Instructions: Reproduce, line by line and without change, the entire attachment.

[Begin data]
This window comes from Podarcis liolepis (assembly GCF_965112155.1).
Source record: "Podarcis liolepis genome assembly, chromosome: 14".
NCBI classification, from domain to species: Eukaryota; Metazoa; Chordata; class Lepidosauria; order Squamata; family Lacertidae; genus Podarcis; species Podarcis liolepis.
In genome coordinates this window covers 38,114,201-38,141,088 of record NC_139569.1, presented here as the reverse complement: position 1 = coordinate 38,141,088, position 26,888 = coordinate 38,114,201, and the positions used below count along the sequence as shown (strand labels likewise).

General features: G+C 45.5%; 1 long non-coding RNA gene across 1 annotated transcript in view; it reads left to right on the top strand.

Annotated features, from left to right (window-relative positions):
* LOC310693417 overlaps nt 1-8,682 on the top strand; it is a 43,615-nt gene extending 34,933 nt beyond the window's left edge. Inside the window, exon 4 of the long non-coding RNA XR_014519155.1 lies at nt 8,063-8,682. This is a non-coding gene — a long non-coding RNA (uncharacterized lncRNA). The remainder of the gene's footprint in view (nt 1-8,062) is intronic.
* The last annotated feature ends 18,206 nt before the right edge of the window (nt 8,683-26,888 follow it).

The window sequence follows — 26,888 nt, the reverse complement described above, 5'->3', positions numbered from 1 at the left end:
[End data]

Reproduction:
This window comes from Podarcis liolepis (assembly GCF_965112155.1).
Source record: "Podarcis liolepis genome assembly, chromosome: 14".
NCBI classification, from domain to species: Eukaryota; Metazoa; Chordata; class Lepidosauria; order Squamata; family Lacertidae; genus Podarcis; species Podarcis liolepis.
In genome coordinates this window covers 38,114,201-38,141,088 of record NC_139569.1, presented here as the reverse complement: position 1 = coordinate 38,141,088, position 26,888 = coordinate 38,114,201, and the positions used below count along the sequence as shown (strand labels likewise).

General features: G+C 45.5%; 1 long non-coding RNA gene across 1 annotated transcript in view; it reads left to right on the top strand.

Annotated features, from left to right (window-relative positions):
* LOC310693417 overlaps nt 1-8,682 on the top strand; it is a 43,615-nt gene extending 34,933 nt beyond the window's left edge. Inside the window, exon 4 of the long non-coding RNA XR_014519155.1 lies at nt 8,063-8,682. This is a non-coding gene — a long non-coding RNA (uncharacterized lncRNA). The remainder of the gene's footprint in view (nt 1-8,062) is intronic.
* The last annotated feature ends 18,206 nt before the right edge of the window (nt 8,683-26,888 follow it).

The window sequence follows — 26,888 nt, the reverse complement described above, 5'->3', positions numbered from 1 at the left end: